The First Step to Million-Dollar Revenues: Know Your Weaknesses

Last Updated Aug 25, 2010 1:17 PM EDT

By Caitlin Elsaesser
Heather Wiese-Alexander in 2004 started her first business: Bell'Invito, a Dallas-based custom-made stationery studio. The very next year she bought and remodeled a second company, a home and gift boutique called Nest, also in Dallas.

They were ambitious moves considering she was a 28-year-old and had no business experience. She quickly realized she was in over her head.

When Wiese-Alexander served as a successful art director at Neiman Marcus, she loved her position and had more opportunities than most her age. But she wanted more -- in fact, she freely admits that she wanted it all. "I compared myself to my friends who were traveling the world, and I thought, 'I can do better,'" she says. "I wanted to be able to work from Europe for a few weeks if I felt like it. I had this sense of entitlement, even though I had no experience. Maybe I had a big head."

Maybe so, but she was honest enough with herself to identify her weaknesses -- finance, law, and human resources -- and seek help from others in those fields. Five years later, her businesses together bring in $2 million in annual revenues combined.

Hiring a legal guide
Early on, Wiese-Alexander discovered that she lacked an understanding of legal issues that business owners deal with on a regular basis, such as the laws governing hiring, leasing, and firing. She decided to partner with lawyer and friend David Denney. In exchange for his advice, she gave him five percent of the business and paid him a monthly retainer.

Wiese-Alexander credits this relationship with helping her avoid costly legal mistakes in the early going. "I see so many business owners -- especially in the creative fields -- get burned on employee law, lease negotiations, and basic contractual obligations," she says.

Wiese-Alexander learned the value of her lawyer-partner's advice the one time she ignored it. In 2008, she let an employee go for poor performance. Denney advised her to contest the employee's unemployment claim (to avoid paying unemployment claims, companies in Texas must prove in a hearing that an employee was released for cause). Wiese-Alexander demurred on the grounds that the employee had been with her a long time and was a single mother.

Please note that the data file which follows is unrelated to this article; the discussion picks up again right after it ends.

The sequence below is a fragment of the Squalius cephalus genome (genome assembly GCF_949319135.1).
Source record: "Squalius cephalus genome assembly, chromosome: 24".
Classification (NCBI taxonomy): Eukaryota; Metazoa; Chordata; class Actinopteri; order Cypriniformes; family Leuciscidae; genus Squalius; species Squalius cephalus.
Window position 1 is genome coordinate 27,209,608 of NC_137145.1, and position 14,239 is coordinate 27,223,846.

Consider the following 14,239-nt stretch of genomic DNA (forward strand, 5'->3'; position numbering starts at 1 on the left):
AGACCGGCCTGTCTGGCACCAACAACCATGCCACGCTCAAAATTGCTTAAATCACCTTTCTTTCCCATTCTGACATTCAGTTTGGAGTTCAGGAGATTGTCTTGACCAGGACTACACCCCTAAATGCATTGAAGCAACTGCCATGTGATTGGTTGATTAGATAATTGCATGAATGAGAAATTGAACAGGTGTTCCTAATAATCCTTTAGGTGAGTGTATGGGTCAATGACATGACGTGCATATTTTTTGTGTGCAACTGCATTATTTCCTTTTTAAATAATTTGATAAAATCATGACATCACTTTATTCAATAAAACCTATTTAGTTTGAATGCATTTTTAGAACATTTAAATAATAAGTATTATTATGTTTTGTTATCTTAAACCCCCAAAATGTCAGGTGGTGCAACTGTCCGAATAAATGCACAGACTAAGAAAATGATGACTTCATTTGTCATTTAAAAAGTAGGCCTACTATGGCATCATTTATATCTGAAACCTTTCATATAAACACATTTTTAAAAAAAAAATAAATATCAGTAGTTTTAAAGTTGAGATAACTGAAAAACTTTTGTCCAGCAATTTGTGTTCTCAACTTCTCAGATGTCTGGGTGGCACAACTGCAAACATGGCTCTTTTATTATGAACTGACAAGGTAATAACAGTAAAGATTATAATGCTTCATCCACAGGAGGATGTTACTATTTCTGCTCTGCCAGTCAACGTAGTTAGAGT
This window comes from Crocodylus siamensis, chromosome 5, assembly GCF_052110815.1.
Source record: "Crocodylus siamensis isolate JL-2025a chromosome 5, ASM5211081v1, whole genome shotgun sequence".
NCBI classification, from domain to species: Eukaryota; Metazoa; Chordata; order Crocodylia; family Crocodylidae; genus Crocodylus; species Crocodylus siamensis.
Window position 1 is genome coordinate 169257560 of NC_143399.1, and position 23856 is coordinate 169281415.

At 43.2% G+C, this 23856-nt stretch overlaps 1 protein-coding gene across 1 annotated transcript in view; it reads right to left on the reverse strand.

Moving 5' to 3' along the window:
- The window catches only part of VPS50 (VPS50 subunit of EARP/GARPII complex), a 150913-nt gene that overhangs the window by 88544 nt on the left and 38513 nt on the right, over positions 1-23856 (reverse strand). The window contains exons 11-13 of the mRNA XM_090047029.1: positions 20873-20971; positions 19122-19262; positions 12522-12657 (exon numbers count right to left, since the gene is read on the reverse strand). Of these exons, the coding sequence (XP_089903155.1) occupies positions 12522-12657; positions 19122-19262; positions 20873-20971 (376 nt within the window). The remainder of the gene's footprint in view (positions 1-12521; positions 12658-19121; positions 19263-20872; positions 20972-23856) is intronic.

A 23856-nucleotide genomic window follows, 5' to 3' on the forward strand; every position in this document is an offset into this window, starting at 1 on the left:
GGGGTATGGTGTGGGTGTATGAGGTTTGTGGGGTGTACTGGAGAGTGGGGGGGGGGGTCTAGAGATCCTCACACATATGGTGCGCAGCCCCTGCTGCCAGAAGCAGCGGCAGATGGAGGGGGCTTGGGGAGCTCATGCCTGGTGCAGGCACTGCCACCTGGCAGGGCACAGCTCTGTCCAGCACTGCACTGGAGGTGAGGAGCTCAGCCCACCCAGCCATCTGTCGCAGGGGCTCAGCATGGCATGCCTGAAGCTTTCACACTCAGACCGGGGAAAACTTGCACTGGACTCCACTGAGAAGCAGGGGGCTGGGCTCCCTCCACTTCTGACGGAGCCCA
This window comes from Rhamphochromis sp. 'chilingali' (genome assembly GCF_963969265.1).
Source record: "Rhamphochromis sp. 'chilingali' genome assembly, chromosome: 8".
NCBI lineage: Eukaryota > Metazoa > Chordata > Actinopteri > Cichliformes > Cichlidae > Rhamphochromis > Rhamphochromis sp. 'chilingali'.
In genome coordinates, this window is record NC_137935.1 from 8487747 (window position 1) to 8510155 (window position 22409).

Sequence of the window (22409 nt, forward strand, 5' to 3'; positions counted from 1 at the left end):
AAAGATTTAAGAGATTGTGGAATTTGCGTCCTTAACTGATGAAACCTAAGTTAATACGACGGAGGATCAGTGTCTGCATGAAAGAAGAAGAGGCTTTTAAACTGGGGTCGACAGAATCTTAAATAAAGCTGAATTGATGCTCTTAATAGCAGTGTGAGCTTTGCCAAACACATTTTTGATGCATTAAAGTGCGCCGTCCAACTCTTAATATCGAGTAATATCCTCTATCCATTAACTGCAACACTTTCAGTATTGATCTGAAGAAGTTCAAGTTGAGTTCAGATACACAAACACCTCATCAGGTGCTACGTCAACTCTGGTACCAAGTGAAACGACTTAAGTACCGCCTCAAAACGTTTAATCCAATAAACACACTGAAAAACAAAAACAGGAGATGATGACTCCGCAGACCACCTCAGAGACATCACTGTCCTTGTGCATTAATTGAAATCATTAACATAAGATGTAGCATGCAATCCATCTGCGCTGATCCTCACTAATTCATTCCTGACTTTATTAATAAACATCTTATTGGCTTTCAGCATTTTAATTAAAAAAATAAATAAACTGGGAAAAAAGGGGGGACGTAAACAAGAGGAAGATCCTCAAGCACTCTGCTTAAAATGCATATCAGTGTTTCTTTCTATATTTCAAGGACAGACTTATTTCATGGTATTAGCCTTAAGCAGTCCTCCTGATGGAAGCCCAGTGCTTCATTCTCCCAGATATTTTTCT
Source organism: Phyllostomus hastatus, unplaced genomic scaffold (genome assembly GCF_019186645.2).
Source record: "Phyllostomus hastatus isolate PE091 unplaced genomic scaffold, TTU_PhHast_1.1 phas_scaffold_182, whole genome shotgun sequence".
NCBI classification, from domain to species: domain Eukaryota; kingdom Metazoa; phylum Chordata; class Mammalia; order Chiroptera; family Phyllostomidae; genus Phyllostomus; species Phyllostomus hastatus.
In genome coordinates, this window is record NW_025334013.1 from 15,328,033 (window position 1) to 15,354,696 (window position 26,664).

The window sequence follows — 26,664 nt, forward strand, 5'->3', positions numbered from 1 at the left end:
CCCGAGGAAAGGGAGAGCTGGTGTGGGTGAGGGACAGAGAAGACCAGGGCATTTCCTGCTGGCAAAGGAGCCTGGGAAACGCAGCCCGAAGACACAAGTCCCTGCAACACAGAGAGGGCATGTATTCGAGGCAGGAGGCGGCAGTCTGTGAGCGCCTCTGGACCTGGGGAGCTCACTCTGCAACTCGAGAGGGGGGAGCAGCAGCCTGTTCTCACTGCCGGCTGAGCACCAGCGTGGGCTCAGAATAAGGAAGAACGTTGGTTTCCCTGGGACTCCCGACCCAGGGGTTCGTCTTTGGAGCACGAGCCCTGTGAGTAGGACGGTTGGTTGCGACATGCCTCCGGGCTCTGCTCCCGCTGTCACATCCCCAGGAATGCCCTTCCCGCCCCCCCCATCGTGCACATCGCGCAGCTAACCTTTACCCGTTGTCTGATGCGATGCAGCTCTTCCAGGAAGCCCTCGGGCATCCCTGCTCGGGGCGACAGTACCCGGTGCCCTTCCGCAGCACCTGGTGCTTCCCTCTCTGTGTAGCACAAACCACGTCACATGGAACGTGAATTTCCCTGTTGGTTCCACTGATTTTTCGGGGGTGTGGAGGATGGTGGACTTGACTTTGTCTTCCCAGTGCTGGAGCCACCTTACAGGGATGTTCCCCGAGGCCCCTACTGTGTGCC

What's more, she didn't clearly document the reasons for the dismissal. The result: Wiese-Alexander's unemployment insurance premium increased by $6,000. Trying to do the nice thing meant she couldn't give her six employees their Christmas bonuses.

"I made a decision that made me feel less like the bad guy to someone who was unwilling to perform a job," she says. "I ended up penalizing the great people who were still dedicated to our company. I learned from that."

Wiese-Alexander says she's now much more likely to take her lawyer's advice in complicated legal situations.

Experienced employees bring greater freedom
Another early misstep: "I didn't have a lot of work experience, and I was intimidated to hire people older than me," she says.

The strategy worked at first. Wiese-Alexander's first store manager at Nest was young and had little experience, but was a fast learner. But when the first manager left after two years, Wiese-Alexander tried to repeat her strategy -- finding another young manager she could shape -- and went through two managers in quick succession. "After that, I was worried my employees would never trust me again," she says.

Desperate, she pursued Donald Fowler, a candidate she knew would be good -- and had two decades of experience in store management. Fowler managed a competitor's store but carried some of her stationery products. Wiese-Alexander asked if he would ever consider changing companies. He came on a few months later.

"Fowler is the caliber of person who could come and take over everything," says Wiese-Alexander. "Hiring him changed the course of the company."

Hiring a great manager for Nest freed Wiese-Alexander from running the company day-to-day -- and allowed her to get some perspective on her businesses. "I now have time to understand the potential of both Nest and Bell'Invito as individual, competitive brands," she says. "We are clearing both financial and branding hurdles because now that I have more distance from the day-to-day operations, I have the freedom to have a broader vision for the companies."